Sunday , September 15, 2019

Nearly Two-Thirds of Organizations Fall Out of PCI Compliance a Year Later: Report


It’s a sobering statistic. Only 28.6% of the companies surveyed in the Verizon 2015 PCI Compliance Report were still in compliance with the Payment Card Industry data-security standard a year after a successful validation.

Released Thursday, the annual report catalogs the state of PCI compliance gleaned from more than 5,000 assessments performed in 2014 by Verizon Enterprise, the business-services unit of telecommunication carrier Verizon Communications Inc. Verizon says this year’s survey has 1,000 more assessments than the 2014 report.

Compliance with rules set by the PCI Security Standards Council is meant to ensure merchants use practices that protect sensitive payment card data.

There could be a number of reasons for the trailing compliance rate, Verizon says. A company might not have strong enough procedures in place for managing and maintaining the compliance efforts. PCI compliance is just a moment-in-time, a snapshot when the assessment is done, Verizon says. “All it in fact proves is that the company was able to demonstrate compliance at that moment, for the selected sample of sites, devices, and systems checked,” the report says.

There is a bright side. The percentage of organizations that failed their interim PCI compliance assessment is 80%, a marked improvement from 88.9% in the 2014 report and 92.5% in 2013. Interim assessments are those that organizations perform in between their annual ones.

“What we’ve said for a while and have emphasized in Version 3.0 [of the PCI DSS] is that security needs to be part of the culture of the organization,” Troy Leach, chief technology officer at the Wakefield, Mass.-based PCI Security Standards Council, tells Digital Transactions News. “It’s not a technology, not something you buy.”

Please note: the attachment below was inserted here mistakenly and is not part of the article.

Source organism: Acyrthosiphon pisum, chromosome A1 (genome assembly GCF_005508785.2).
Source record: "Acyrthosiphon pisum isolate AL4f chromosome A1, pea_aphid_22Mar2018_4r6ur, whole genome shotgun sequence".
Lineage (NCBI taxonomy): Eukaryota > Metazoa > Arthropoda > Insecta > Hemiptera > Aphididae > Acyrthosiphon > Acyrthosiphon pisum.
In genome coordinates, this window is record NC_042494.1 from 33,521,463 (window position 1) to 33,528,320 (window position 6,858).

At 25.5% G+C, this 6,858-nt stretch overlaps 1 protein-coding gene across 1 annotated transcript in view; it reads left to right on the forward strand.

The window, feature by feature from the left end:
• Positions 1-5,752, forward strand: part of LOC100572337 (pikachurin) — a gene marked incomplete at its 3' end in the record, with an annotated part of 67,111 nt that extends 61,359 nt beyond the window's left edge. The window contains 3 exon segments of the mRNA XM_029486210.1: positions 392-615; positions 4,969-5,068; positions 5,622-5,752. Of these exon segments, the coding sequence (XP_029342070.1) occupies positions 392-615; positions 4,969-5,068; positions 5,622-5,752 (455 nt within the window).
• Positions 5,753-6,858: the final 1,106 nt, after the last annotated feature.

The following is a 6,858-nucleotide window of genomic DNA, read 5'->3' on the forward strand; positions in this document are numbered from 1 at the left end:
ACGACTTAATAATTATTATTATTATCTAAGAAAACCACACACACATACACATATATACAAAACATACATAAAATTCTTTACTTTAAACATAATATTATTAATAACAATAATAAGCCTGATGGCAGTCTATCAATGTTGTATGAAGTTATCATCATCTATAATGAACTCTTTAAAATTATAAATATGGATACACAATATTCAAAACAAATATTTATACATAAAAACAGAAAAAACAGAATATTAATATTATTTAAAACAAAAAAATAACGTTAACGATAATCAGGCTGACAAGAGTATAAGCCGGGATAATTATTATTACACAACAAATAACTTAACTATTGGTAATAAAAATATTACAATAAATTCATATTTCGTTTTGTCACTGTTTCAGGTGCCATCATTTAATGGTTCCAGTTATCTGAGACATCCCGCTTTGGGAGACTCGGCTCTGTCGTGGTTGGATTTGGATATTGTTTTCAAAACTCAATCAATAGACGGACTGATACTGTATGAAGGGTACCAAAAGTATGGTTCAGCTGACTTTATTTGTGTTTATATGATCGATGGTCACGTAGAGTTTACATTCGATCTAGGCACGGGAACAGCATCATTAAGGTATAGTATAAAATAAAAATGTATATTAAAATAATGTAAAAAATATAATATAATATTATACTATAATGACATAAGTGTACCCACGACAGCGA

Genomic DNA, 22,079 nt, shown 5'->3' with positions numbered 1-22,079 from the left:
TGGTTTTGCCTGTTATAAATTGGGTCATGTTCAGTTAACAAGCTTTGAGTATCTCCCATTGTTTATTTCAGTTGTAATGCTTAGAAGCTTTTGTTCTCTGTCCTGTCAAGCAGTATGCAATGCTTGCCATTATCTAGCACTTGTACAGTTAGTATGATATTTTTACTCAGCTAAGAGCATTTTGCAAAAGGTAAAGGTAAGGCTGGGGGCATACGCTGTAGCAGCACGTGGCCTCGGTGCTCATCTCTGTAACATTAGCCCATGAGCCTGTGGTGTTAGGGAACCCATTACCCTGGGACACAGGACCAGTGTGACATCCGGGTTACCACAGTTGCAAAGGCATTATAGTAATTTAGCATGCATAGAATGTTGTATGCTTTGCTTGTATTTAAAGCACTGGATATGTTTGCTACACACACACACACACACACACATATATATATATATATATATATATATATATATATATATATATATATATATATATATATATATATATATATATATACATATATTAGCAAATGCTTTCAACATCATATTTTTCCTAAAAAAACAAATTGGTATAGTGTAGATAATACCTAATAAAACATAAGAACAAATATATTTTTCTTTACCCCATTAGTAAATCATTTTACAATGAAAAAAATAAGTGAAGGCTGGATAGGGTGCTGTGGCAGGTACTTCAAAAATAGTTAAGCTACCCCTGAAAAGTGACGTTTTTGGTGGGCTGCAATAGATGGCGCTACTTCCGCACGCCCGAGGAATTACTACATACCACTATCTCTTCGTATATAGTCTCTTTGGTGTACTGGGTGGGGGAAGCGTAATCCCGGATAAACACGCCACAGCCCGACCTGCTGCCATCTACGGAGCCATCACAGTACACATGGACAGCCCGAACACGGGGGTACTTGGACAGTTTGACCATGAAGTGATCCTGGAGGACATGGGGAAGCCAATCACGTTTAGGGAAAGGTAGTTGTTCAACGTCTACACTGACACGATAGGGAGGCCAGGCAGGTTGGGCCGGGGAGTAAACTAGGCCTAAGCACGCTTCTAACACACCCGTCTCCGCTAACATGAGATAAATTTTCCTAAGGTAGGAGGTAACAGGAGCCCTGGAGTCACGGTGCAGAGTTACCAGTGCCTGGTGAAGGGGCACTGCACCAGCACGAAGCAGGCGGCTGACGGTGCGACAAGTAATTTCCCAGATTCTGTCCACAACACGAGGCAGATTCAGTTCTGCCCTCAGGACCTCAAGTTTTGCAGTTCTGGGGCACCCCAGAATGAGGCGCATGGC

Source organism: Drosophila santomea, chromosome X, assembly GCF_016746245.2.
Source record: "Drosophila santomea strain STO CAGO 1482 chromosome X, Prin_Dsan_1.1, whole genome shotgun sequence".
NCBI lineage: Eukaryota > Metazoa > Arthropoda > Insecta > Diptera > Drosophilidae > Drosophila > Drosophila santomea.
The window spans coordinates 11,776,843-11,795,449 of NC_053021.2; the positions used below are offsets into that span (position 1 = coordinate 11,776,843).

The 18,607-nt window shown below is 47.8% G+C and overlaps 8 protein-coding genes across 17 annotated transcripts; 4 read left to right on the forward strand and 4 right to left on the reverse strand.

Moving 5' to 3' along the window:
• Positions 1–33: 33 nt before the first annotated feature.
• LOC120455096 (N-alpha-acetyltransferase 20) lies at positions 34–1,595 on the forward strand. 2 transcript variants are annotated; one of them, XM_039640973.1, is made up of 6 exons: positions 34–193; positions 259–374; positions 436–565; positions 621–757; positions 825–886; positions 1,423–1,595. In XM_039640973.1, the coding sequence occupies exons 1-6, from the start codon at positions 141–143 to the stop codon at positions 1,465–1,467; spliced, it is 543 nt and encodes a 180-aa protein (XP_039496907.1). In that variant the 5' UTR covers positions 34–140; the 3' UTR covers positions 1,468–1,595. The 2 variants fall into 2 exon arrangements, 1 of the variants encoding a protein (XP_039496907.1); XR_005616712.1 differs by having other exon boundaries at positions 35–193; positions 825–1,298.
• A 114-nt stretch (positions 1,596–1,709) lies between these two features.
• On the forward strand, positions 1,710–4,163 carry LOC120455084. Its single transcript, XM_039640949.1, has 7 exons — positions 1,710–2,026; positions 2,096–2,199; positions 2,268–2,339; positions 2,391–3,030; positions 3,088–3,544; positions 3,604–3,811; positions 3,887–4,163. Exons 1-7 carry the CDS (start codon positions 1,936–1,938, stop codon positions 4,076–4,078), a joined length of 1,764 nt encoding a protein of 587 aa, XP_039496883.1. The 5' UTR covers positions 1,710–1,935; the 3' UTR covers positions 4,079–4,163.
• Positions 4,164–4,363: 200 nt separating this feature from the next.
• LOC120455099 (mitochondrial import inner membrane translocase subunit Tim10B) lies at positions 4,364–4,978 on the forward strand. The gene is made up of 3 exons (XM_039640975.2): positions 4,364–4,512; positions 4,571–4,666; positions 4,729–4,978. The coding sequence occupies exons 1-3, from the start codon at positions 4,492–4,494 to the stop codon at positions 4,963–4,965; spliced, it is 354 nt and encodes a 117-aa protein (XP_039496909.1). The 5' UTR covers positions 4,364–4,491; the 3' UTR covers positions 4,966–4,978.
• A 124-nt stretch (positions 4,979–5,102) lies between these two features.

The Council’s updated data-security standard became effective in 2014, but has a key deadline in 2015.

Leach says in many recent data breaches organizations either had a process in place and didn’t respond to the attack as outlined in the process or they viewed compliance as a once-a-year checkup. “One of the primary messages the Council preaches is ongoing vigilance and doing the right thing day-in-and-day-out as a critical aspect not only for meeting compliance, but for not being asleep at the wheel when an attack comes, which could be a new type of attack,” Leach says.

Of the 12 major requirements in the PCI DSS, the only one not to show improvement from 2013 to 2014 was the one to regularly test security systems and processes. The Verizon report found that only 33% of surveyed firms met that requirement in 2014 compared with 40% in 2013.

Part of the explanation for that decrease may be that organizations lose track of PCI scanning when employees change jobs or leave the company, the report says. It may be that scans are completed only for external threats, and not internal vulnerabilities, or organizations may simply not be able to produce the scan results because they switched scanning vendors or have lost the report.

Developing metrics for an organization that can show how data security is improving is critical, Leach says. As those measurements improve, compliance can be much easier to maintain over the years, he says.

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